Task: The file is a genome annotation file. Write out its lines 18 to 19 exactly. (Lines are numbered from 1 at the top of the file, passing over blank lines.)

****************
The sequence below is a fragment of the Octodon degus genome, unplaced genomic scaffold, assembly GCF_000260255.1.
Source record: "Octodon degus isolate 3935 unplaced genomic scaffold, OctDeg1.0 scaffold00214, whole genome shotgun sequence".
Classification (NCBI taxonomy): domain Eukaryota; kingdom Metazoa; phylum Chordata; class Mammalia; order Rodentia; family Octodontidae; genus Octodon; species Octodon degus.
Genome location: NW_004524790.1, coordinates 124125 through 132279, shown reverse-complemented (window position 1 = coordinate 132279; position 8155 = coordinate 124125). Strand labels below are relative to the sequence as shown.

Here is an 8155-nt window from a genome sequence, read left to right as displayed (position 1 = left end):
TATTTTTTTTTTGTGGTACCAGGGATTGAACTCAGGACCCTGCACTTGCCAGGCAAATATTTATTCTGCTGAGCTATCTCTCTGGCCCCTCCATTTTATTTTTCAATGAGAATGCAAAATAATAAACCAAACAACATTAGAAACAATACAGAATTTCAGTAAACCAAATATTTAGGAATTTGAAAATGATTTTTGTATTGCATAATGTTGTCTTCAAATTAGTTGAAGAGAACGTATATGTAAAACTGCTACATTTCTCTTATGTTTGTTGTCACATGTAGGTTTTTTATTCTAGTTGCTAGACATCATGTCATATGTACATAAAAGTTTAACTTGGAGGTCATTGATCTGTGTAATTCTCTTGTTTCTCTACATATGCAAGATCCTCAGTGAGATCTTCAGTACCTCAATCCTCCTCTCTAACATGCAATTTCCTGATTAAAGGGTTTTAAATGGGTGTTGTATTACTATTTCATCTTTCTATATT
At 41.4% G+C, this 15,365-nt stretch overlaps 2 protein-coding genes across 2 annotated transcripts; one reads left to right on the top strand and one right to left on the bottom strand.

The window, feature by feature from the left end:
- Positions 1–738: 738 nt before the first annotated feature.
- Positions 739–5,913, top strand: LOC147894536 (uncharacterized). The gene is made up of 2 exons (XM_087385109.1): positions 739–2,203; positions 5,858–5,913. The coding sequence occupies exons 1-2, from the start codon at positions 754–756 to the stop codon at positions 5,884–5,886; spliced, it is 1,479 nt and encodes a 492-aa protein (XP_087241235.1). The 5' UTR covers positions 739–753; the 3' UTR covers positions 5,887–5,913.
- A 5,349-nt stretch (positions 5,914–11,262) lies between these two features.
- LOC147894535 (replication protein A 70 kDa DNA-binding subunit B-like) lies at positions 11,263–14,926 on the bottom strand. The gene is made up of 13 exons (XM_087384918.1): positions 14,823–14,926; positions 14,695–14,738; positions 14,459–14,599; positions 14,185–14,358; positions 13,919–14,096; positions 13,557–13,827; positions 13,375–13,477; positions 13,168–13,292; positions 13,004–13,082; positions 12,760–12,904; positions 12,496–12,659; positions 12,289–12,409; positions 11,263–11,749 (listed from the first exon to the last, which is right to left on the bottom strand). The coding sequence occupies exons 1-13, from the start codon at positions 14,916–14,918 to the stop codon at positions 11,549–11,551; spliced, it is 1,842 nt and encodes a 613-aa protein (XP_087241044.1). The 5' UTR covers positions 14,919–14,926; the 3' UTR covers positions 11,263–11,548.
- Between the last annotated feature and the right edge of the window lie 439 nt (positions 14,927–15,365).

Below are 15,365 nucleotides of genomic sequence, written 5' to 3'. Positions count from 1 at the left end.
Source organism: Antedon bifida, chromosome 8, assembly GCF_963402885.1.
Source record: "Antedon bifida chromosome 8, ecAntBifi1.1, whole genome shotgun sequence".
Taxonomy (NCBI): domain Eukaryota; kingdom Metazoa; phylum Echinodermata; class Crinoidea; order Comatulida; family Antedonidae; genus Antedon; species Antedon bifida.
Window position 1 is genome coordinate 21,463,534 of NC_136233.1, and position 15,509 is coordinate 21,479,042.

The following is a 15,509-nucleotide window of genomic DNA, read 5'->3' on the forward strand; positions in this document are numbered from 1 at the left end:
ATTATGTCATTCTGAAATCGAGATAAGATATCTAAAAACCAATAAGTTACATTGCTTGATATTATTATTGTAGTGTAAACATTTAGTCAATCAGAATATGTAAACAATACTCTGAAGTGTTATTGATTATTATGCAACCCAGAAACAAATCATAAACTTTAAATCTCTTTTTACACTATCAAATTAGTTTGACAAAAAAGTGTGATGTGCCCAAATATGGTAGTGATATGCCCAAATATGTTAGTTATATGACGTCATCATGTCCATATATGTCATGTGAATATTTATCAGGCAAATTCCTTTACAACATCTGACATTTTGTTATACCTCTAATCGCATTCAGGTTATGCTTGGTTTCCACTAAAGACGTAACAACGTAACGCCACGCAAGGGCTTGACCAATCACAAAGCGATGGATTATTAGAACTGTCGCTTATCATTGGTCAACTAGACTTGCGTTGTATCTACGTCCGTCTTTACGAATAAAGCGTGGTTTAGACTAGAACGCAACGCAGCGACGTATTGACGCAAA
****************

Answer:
Window position 1 is genome coordinate 21,463,534 of NC_136233.1, and position 15,509 is coordinate 21,479,042.

The following is a 15,509-nucleotide window of genomic DNA, read 5'->3' on the forward strand; positions in this document are numbered from 1 at the left end: